In 2001 Richard was heavily involved in the transfer of vessels from Sampet and the setting up of a brand new ship management company, PT PP Equinox, with technical responsibility for three FSOs on station in Indonesian waters, and two third party-owned 36,000 dwt tankers trading between Singapore and Indonesia. During his time in Jakarta, Richard served on Lloyd’s Register (South East Asia) Technical Committee, which met regularly in Singapore.

However, after some close calls with a terrorist bombing campaign in Jakarta, Richard decided with deep regret to pack his bags and leave Indonesia for good. It was at this point he considered it would be prudent to get out of ship management altogether. He became a marine casualty surveyor with Noble Denton (ND) in 2004, where he remained until 2011, ending up as its Senior Principal Engineer Surveyor within its marine casualty investigation branch. As a result, he became well known within the maritime insurance sector, especially the Hull and Machinery (H&M) London subscription market, as well as P&I Clubs and lawyers.

Subsequently, Richard joined CF Spencer & Co (CFS) of Somerset. This saw him leaving his office base in London in 2011 and at the same time relocating his family home from Devon to Somerset.

Thankfully for Waves Group, Richard then joined us in the spring of 2014.

Richard initially joined as a marine engineer consultant, continuing to fulfill the role of marine casualty investigator for H&M Underwriters, P&I Clubs, ship owners and their respective lawyers. His impressive pedigree and command of the business led him to become sought after as an expert witness in court and arbitration cases. He also undertook Marine Warranty Surveyor roles, attending numerous offshore wind farm projects, cable lays as well as project-cargo heavy lift operations.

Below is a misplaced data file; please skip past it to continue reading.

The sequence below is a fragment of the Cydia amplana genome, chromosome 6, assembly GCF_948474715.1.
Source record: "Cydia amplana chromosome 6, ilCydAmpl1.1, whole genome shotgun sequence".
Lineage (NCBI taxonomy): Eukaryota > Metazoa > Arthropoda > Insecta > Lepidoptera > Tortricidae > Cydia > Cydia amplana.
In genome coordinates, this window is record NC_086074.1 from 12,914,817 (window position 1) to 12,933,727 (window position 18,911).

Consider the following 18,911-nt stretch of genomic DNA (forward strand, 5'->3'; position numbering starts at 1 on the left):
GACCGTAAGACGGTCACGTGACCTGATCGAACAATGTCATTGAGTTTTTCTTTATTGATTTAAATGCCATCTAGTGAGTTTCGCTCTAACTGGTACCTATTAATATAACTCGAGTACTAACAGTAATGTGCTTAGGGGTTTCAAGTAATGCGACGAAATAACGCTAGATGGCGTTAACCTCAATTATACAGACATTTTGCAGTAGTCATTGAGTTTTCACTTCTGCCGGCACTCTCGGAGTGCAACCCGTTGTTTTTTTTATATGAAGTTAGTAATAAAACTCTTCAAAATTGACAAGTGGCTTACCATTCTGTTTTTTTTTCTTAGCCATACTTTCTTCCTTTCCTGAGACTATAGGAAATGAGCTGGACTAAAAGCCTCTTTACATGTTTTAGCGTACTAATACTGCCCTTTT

Richard attended a number of large casualties, quickly assessing the potential repair quantum and being skilled in advising underwriters on likely CTL status, and salvors on likely salved values. In particular, he developed his own unique way of speedily ascertaining the probable steel weight required after serious grounding damages, more often than not in the complete absence of any information from the vessel, taking great personal pride in usually being within 10 percent of the final steel weight and hence respective costs for the eventual repairs.

He was famous for his unparalleled ‘steam’ knowledge within the H&M market and frequently provided his expert opinion for arbitrations in London and the US involving steam plant casualties in general and marine boiler failures in particular, all of which were settled favourably to the client’s complete satisfaction.

As someone at the top of his field, who has been there and done that in no small measure, in the last couple of years Richard has been heavily involved in mentoring our new recruits, passing on his in-depth knowledge, not only on practical issues, but also on our own internal operational procedures, ensuring they settled in quickly to their new roles.

Aside from being one of the few remaining old school marine engineer surveyors in the market, Richard will be remembered for his congeniality with clients, his unflappable charm and readiness to respond to queries on all manner of engineering-related issues. He would either deliver concise answers immediately or by a return call as soon as possible. At the same time, he was humble enough never to stray from his area of expertise. If he was unable to help, he would say so. In the same vein, he would decline work rather than getting drawn into a project where he would be unable to provide the exacting standards he had striven to achieve throughout his career.

All at Waves Group will agree that it has been a pleasure and an inspiration to work with Richard. While we regret that he is leaving us, we wish him all the best for his well-deserved retirement.